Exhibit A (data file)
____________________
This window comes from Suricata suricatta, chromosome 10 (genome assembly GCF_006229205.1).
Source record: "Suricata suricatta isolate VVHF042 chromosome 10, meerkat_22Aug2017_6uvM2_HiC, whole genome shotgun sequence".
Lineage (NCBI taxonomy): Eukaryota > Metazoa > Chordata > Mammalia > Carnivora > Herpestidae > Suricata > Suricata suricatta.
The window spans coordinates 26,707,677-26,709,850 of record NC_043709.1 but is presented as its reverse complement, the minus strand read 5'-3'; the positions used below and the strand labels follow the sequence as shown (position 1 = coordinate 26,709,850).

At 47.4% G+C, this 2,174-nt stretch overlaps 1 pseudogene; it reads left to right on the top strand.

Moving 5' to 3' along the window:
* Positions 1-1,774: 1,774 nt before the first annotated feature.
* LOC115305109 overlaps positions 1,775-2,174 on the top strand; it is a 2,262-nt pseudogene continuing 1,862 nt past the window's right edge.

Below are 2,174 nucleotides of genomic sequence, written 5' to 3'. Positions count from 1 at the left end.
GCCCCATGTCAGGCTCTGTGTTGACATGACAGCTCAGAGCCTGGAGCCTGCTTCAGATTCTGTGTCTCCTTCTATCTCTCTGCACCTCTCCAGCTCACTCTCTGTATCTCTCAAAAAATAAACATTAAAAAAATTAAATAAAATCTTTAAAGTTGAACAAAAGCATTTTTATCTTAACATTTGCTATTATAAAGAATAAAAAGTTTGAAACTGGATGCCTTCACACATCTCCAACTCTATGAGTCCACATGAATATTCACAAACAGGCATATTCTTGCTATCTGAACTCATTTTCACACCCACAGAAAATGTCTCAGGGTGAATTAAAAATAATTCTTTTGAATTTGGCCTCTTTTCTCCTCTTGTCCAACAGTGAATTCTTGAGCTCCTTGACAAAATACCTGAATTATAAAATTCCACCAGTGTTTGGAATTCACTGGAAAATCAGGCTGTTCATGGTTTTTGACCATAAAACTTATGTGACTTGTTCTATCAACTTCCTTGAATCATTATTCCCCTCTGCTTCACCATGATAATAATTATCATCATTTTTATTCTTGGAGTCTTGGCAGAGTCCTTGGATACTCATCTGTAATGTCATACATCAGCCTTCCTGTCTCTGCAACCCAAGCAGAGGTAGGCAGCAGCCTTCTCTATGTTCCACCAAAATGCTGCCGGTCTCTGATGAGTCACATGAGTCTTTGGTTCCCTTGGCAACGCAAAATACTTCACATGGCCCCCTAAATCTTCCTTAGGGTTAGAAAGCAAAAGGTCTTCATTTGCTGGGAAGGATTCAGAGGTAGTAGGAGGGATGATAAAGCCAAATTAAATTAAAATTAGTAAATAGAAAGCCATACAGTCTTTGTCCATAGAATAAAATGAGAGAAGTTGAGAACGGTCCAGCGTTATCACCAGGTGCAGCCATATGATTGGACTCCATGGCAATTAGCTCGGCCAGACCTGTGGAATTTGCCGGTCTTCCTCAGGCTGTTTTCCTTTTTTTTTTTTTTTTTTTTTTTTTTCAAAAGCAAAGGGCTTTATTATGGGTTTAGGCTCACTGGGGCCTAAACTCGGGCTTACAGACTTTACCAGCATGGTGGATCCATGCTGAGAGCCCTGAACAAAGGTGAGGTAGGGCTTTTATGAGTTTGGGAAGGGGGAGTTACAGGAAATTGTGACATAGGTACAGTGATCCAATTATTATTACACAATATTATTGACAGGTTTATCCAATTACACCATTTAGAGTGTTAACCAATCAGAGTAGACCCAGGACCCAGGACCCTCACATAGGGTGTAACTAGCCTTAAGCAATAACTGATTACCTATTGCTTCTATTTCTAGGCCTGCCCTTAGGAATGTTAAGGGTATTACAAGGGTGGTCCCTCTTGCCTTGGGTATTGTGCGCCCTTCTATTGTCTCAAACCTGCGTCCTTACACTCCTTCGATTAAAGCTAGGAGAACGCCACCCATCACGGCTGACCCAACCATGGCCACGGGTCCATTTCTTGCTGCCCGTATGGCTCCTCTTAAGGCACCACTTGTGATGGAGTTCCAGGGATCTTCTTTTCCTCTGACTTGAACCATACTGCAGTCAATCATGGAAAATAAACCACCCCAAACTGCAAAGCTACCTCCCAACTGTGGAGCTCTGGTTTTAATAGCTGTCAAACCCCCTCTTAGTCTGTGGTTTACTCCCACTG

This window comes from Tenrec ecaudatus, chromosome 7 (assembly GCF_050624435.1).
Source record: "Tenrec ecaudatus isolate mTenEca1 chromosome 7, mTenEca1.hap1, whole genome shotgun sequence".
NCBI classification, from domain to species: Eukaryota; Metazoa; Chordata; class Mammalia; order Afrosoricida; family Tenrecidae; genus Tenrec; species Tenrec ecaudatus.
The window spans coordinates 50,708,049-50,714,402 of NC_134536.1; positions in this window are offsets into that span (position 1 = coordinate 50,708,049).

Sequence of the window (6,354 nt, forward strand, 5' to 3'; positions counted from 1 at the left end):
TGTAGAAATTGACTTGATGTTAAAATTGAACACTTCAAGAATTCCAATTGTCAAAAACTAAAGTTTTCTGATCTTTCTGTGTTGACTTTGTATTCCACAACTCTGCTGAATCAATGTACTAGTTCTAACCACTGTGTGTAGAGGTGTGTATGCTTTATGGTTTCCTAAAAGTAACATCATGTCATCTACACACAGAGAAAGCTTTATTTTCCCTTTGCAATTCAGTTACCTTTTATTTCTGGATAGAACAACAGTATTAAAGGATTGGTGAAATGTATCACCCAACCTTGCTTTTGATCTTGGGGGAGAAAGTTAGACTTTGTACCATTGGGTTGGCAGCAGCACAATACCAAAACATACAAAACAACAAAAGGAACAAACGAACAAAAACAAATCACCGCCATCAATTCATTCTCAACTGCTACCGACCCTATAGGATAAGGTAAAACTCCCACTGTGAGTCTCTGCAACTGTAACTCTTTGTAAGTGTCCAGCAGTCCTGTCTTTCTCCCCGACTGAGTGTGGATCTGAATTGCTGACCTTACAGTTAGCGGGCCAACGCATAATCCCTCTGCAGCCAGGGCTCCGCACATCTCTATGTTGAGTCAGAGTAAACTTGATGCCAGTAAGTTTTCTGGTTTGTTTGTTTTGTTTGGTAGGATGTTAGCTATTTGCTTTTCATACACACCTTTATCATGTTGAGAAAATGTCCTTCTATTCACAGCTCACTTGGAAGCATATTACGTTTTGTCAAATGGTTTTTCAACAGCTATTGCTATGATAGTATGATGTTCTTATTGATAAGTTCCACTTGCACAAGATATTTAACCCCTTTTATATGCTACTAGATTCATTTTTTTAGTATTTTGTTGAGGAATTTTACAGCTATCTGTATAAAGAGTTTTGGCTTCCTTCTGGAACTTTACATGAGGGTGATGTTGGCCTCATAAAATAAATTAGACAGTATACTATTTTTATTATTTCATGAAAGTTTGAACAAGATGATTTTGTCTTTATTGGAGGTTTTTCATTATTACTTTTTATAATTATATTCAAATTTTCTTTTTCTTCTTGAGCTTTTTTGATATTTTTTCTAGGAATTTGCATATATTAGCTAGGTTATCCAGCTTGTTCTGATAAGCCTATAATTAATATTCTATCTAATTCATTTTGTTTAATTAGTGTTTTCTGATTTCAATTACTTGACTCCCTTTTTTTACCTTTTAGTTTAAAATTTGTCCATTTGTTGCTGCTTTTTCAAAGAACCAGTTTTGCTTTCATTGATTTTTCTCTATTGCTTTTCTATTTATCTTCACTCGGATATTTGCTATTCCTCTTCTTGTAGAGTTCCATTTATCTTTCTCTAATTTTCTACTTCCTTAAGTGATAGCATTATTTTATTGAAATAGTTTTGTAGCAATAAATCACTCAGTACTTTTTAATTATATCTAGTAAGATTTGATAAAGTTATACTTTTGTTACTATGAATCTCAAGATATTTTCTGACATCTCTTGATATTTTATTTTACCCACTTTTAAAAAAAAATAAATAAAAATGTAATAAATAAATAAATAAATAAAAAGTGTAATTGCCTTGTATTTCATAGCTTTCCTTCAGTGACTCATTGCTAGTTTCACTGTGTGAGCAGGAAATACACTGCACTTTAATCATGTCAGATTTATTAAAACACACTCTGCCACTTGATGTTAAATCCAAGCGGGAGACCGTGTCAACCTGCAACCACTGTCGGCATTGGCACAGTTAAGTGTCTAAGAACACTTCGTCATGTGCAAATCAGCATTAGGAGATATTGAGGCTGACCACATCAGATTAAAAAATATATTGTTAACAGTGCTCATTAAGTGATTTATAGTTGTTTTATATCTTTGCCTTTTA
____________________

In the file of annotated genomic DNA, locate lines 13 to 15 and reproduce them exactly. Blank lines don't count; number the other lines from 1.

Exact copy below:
NCBI classification, from domain to species: Eukaryota; Metazoa; Chordata; class Mammalia; order Afrosoricida; family Tenrecidae; genus Tenrec; species Tenrec ecaudatus.
The window spans coordinates 50,708,049-50,714,402 of NC_134536.1; positions in this window are offsets into that span (position 1 = coordinate 50,708,049).

Sequence of the window (6,354 nt, forward strand, 5' to 3'; positions counted from 1 at the left end):